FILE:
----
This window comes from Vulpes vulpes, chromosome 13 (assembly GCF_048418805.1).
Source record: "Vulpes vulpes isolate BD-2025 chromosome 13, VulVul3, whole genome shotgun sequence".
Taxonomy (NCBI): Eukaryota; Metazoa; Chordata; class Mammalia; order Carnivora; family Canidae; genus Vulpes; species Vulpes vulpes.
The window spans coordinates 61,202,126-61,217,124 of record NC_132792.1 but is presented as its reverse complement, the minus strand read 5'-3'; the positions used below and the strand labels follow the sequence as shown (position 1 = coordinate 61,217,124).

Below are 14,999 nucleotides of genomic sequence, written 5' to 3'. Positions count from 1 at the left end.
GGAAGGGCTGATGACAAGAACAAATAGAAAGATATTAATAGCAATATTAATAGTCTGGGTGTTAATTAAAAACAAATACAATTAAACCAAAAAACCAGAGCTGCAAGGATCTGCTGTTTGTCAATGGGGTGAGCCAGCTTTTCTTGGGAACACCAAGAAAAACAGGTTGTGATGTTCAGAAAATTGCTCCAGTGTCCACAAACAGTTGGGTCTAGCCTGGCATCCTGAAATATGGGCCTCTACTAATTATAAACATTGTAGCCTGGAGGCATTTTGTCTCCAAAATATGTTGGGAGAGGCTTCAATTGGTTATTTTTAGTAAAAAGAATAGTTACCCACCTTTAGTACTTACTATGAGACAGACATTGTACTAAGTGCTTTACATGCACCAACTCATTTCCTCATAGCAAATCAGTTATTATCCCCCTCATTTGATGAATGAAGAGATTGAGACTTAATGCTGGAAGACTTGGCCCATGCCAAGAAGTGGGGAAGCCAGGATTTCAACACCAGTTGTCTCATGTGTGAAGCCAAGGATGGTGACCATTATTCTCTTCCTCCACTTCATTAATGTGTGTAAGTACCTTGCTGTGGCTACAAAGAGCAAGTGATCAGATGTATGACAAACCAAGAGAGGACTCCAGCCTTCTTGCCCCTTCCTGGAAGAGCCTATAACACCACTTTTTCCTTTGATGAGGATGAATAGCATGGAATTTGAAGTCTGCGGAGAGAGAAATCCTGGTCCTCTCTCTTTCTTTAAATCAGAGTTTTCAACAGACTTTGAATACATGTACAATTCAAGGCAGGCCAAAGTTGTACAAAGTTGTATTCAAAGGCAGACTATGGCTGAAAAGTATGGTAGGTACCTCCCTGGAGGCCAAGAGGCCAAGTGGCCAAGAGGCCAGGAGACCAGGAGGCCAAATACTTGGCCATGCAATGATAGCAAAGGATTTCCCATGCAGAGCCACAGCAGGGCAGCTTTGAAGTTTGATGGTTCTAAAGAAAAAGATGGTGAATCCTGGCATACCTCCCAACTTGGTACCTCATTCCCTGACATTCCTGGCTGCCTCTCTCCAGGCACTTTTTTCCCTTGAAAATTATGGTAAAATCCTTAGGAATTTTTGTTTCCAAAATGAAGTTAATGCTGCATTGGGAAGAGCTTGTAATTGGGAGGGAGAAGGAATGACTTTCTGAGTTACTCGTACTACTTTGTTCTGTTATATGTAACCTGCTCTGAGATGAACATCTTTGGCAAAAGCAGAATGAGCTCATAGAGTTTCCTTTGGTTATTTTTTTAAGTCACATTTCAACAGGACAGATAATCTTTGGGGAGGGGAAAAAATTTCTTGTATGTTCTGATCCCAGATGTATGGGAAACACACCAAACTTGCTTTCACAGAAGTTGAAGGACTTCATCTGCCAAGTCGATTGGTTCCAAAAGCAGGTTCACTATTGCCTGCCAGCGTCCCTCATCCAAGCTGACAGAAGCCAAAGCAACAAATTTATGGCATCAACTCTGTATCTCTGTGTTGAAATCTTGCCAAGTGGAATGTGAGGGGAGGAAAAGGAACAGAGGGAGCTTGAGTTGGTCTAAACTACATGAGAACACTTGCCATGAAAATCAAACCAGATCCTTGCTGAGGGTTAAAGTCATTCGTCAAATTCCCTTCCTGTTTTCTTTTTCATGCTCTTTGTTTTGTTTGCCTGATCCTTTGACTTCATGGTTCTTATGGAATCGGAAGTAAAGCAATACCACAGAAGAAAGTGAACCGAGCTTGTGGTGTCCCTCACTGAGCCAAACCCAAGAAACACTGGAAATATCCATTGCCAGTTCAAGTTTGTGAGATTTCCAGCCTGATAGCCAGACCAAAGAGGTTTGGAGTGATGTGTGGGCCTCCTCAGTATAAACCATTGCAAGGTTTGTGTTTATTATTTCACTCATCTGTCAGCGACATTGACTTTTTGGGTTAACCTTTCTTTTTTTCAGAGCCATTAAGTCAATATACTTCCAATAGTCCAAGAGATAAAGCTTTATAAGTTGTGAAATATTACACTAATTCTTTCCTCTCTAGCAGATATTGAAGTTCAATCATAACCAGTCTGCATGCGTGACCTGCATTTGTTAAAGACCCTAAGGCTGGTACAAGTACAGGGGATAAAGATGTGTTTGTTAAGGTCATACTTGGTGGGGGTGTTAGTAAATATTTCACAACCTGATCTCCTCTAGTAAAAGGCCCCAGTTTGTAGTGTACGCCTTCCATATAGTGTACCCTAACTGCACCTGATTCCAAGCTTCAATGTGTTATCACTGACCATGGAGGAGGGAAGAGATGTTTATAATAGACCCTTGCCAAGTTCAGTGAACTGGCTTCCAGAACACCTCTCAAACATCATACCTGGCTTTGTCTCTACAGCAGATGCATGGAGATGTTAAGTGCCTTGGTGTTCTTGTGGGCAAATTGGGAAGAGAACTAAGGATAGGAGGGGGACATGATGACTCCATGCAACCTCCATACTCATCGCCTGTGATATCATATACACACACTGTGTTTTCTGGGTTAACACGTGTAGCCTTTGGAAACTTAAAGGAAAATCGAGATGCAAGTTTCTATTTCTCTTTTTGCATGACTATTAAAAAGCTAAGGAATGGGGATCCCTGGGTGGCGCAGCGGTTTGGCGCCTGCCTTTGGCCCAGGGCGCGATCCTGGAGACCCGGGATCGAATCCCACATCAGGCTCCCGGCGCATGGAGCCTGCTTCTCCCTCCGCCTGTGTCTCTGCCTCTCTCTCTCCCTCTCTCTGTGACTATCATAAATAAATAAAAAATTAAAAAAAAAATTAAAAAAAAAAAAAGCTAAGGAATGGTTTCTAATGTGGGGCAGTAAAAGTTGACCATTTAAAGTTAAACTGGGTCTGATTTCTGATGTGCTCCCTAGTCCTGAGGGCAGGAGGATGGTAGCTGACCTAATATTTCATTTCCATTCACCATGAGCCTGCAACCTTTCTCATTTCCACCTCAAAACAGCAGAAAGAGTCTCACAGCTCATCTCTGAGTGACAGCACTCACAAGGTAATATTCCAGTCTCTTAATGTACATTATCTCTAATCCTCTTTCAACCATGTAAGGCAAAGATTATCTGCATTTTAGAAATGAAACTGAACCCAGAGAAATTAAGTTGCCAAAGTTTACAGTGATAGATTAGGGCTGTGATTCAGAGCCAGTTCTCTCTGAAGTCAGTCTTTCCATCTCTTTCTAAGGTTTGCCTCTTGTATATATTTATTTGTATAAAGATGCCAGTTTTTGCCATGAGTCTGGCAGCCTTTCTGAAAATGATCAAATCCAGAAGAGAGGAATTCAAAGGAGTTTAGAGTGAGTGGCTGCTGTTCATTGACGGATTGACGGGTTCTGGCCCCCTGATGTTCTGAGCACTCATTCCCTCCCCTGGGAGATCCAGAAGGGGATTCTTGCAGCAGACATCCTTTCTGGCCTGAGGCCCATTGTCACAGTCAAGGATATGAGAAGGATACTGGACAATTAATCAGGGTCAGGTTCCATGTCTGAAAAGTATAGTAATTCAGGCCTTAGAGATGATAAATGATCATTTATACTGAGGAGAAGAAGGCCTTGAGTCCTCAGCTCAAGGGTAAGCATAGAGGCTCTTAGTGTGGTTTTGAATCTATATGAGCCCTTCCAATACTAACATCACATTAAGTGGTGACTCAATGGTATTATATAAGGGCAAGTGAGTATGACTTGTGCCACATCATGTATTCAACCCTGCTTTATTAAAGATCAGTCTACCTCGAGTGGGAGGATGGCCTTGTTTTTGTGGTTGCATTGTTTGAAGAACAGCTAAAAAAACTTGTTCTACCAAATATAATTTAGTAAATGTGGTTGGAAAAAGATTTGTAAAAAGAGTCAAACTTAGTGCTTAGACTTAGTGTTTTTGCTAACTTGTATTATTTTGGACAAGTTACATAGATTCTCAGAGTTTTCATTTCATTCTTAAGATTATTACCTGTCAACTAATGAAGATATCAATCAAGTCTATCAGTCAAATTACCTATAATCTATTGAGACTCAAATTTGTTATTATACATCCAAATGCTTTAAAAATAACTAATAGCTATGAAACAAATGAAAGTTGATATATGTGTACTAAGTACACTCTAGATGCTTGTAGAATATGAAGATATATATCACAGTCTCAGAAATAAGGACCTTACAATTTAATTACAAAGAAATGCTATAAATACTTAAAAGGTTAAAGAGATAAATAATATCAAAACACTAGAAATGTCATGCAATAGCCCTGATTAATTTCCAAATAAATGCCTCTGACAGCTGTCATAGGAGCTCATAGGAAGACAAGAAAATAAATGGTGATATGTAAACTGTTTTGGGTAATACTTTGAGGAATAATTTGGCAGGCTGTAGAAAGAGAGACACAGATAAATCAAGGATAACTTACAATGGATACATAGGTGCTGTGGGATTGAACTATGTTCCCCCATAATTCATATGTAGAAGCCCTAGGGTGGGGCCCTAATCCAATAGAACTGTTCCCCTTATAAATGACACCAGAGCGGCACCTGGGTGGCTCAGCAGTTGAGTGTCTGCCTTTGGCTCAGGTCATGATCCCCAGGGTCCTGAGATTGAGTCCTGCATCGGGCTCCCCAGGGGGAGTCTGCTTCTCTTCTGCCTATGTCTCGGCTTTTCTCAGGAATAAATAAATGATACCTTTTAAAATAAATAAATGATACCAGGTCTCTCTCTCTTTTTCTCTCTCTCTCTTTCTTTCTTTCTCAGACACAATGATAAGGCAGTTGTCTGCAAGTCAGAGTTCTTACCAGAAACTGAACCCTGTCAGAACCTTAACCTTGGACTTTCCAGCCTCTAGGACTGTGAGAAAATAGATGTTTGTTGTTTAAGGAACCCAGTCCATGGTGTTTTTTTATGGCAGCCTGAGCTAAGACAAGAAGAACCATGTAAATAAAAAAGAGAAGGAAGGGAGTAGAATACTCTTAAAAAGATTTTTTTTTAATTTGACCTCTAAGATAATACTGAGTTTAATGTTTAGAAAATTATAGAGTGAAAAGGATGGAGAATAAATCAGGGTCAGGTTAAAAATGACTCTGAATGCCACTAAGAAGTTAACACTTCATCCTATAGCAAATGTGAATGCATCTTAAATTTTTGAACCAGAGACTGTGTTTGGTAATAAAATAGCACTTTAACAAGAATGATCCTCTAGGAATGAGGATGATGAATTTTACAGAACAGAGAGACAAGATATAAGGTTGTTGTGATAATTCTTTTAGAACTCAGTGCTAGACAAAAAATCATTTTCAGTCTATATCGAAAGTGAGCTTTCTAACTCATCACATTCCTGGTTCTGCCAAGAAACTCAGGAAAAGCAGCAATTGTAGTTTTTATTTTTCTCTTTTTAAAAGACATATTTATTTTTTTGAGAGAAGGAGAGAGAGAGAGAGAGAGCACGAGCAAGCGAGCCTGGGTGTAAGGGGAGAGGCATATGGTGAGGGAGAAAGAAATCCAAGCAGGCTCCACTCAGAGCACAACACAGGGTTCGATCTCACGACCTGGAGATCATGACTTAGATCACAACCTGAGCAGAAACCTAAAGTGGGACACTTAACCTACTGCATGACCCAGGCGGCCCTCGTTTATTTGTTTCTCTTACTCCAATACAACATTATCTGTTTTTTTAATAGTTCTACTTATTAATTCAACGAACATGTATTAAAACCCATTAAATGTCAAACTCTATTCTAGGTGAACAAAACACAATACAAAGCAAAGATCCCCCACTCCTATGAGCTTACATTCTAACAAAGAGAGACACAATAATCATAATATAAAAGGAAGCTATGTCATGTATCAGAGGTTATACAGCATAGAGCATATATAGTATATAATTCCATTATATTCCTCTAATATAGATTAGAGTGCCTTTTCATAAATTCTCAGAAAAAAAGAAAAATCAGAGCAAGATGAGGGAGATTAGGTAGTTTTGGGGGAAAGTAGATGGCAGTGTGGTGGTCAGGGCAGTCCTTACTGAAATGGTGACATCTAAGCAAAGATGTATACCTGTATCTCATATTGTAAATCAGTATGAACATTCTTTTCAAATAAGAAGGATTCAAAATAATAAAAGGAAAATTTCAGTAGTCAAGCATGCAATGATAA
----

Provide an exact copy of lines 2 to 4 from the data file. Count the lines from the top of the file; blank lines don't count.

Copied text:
Source record: "Vulpes vulpes isolate BD-2025 chromosome 13, VulVul3, whole genome shotgun sequence".
Taxonomy (NCBI): Eukaryota; Metazoa; Chordata; class Mammalia; order Carnivora; family Canidae; genus Vulpes; species Vulpes vulpes.
The window spans coordinates 61,202,126-61,217,124 of record NC_132792.1 but is presented as its reverse complement, the minus strand read 5'-3'; the positions used below and the strand labels follow the sequence as shown (position 1 = coordinate 61,217,124).